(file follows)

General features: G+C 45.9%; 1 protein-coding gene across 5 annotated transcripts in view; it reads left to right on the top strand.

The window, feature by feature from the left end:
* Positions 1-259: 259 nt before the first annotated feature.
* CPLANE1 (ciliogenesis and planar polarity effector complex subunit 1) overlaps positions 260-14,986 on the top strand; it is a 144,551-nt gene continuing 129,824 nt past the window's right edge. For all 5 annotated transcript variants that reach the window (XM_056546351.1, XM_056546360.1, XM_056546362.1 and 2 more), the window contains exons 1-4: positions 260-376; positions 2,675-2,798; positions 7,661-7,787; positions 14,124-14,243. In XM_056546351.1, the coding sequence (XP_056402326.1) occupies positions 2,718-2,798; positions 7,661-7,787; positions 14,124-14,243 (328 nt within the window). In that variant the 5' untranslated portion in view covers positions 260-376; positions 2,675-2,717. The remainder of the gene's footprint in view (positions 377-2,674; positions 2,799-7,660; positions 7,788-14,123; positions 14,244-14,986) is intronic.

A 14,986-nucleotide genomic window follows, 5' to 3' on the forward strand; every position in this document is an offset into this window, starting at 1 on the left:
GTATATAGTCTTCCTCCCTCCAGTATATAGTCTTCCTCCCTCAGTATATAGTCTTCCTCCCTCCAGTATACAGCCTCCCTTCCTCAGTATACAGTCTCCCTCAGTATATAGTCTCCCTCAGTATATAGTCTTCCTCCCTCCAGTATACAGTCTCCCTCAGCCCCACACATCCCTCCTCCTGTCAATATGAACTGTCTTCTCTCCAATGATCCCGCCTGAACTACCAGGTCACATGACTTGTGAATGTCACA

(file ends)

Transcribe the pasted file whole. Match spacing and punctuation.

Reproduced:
General features: G+C 45.9%; 1 protein-coding gene across 5 annotated transcripts in view; it reads left to right on the top strand.

The window, feature by feature from the left end:
* Positions 1-259: 259 nt before the first annotated feature.
* CPLANE1 (ciliogenesis and planar polarity effector complex subunit 1) overlaps positions 260-14,986 on the top strand; it is a 144,551-nt gene continuing 129,824 nt past the window's right edge. For all 5 annotated transcript variants that reach the window (XM_056546351.1, XM_056546360.1, XM_056546362.1 and 2 more), the window contains exons 1-4: positions 260-376; positions 2,675-2,798; positions 7,661-7,787; positions 14,124-14,243. In XM_056546351.1, the coding sequence (XP_056402326.1) occupies positions 2,718-2,798; positions 7,661-7,787; positions 14,124-14,243 (328 nt within the window). In that variant the 5' untranslated portion in view covers positions 260-376; positions 2,675-2,717. The remainder of the gene's footprint in view (positions 377-2,674; positions 2,799-7,660; positions 7,788-14,123; positions 14,244-14,986) is intronic.

A 14,986-nucleotide genomic window follows, 5' to 3' on the forward strand; every position in this document is an offset into this window, starting at 1 on the left:
GTATATAGTCTTCCTCCCTCCAGTATATAGTCTTCCTCCCTCAGTATATAGTCTTCCTCCCTCCAGTATACAGCCTCCCTTCCTCAGTATACAGTCTCCCTCAGTATATAGTCTCCCTCAGTATATAGTCTTCCTCCCTCCAGTATACAGTCTCCCTCAGCCCCACACATCCCTCCTCCTGTCAATATGAACTGTCTTCTCTCCAATGATCCCGCCTGAACTACCAGGTCACATGACTTGTGAATGTCACA